Such dynamics are often the key factor in a story’s success or failure. Darwen Arkwright is a likeable character, but his story becomes truly compelling when he teams up with Alexandra and Rich to form the Peregrine Pact. Jane Yellowrock kicks ass, but it is her relationship with Beast that makes her such a fascinating character. Ethan Kaille, my lead character for the Thieftaker books, has a complicated personal history and is one of the richest characters I’ve written. But it is not until I introduce his rivalry with Sephira Pryce that he really comes alive as a character.
Friendship, rivalry, uneasy alliance, hatred, romance — the working dynamics among characters don’t all have to be Harry-Ron-Hermione in order to work. Not by a long shot. My point is that for all the important work we do creating and developing our characters, the most important thing we can do for our characters and our narratives is to put the people we’ve created in the same room and allow them to interact. This is where dialogue and point of view influence our writing. They are the tools we use to introduce characters to one another and to our readers. We can plan ahead of time to create certain patterns in the relationships among characters. I knew, for instance, that Ethan and Sephira were going to be rivals. But until I actually started to write, I didn’t know how that rivalry would manifest itself. I didn’t anticipate the sexual tension between them; I didn’t know just how much fun their hostile and at times deadly banter would be. Sometimes there is simply no substitute for just sitting down and writing — and I say this as a committed plotter. I can outline a book in great detail, but still so much of what I do happens organically, in the moment. And none is more important than character interaction.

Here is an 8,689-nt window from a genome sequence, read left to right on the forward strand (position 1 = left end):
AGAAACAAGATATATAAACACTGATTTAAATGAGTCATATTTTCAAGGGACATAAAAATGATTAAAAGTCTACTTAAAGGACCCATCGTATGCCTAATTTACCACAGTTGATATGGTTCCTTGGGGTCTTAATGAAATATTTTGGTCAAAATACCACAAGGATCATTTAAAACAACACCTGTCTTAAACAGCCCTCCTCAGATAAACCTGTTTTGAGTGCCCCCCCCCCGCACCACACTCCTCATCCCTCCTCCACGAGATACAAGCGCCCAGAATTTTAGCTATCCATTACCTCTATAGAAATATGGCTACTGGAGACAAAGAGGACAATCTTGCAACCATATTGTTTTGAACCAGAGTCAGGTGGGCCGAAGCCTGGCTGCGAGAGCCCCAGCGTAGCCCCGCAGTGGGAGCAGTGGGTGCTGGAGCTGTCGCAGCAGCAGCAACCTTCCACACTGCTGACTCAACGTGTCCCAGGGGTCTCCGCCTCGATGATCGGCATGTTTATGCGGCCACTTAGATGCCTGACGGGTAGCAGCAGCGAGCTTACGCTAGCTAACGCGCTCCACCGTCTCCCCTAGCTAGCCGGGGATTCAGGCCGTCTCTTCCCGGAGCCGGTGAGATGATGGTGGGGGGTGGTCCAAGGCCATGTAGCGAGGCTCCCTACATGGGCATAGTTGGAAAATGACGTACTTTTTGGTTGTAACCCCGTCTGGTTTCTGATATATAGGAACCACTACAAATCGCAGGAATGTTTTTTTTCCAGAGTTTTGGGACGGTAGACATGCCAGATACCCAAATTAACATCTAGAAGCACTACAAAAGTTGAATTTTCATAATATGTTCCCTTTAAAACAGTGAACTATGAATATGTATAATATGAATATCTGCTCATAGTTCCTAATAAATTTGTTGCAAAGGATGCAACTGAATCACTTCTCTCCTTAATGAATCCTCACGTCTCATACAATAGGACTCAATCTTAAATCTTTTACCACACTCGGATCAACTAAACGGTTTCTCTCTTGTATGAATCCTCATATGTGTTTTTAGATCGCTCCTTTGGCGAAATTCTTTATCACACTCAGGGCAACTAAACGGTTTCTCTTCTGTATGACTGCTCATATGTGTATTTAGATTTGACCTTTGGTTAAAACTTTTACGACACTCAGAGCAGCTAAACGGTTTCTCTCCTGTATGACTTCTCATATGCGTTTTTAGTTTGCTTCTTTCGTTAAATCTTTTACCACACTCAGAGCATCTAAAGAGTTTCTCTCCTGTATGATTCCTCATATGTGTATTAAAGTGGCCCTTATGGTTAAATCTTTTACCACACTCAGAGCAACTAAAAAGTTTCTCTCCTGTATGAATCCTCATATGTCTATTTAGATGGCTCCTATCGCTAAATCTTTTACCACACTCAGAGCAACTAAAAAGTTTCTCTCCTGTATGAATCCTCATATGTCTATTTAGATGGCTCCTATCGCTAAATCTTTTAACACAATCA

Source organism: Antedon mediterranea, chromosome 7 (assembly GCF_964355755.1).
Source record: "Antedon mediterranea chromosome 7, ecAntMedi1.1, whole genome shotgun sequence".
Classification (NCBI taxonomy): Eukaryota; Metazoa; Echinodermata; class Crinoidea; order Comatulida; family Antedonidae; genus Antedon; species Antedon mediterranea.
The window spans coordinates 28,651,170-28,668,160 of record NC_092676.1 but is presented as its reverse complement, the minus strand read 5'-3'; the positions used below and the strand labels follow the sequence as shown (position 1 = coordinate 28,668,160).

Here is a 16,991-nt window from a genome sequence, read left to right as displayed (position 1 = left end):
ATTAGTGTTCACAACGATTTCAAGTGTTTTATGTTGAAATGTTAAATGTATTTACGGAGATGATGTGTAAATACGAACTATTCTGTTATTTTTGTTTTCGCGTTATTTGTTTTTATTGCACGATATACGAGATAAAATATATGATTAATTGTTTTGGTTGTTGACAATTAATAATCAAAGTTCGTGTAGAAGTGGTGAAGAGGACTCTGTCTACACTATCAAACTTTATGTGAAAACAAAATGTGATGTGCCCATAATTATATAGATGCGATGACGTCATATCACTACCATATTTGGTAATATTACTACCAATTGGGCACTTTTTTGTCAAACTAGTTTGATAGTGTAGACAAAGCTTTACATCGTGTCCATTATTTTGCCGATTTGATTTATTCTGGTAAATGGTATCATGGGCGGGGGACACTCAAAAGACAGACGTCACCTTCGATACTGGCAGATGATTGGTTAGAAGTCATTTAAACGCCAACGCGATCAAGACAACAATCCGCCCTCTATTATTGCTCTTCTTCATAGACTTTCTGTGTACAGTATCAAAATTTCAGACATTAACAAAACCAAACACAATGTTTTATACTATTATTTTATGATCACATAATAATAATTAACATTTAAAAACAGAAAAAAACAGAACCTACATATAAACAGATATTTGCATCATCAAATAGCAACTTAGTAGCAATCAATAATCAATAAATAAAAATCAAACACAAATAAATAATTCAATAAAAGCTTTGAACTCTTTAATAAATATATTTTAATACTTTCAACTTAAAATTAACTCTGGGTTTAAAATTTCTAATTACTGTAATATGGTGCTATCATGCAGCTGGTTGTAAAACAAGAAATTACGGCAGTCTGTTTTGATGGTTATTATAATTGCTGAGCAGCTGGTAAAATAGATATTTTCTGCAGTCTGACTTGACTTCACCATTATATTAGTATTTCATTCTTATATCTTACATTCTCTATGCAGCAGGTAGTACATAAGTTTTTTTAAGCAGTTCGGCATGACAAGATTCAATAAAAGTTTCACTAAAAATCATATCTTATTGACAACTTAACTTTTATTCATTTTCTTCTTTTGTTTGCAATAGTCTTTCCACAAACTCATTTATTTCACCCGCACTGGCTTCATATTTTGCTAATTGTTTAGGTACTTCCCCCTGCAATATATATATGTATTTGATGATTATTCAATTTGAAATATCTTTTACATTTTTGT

Still, while this post may make it seem that character dynamics are something that “just happen” when we write, there are ways to work on them ahead of time, to play with them and test them and see if they’re going to work. I often encourage aspiring writers to work on short fiction as a way to improve their longer projects; I do this because it works. And I even sometimes follow my own advice. It took me longer than it should have to get around to it, but not too long ago I wrote a short story about Ethan and Sephira’s very first encounter. The story is one of the best I’ve written, but more important, I know more about them now, and knowing what I do will make the next scenes I write for them that much more effective. You should try doing the same. Write some short scenes in which you throw together key characters from your WIP. Maybe put together two characters who haven’t met yet, or even two characters who might never meet anywhere but in this tale. You’ll still learn something about both of them. If you’re really feeling adventurous, write a story using characters from two (or more) completely unrelated projects. Have fun with it.
And in the meantime, tell me about an interesting dynamic among characters in your current work. Or (and?) tell me about a character interaction that you read and loved.David B. Coe http://davidbcoe.livejournal.com http://www.DavidBCoe.com http://www.dbjackson-author.com http://magicalwords.net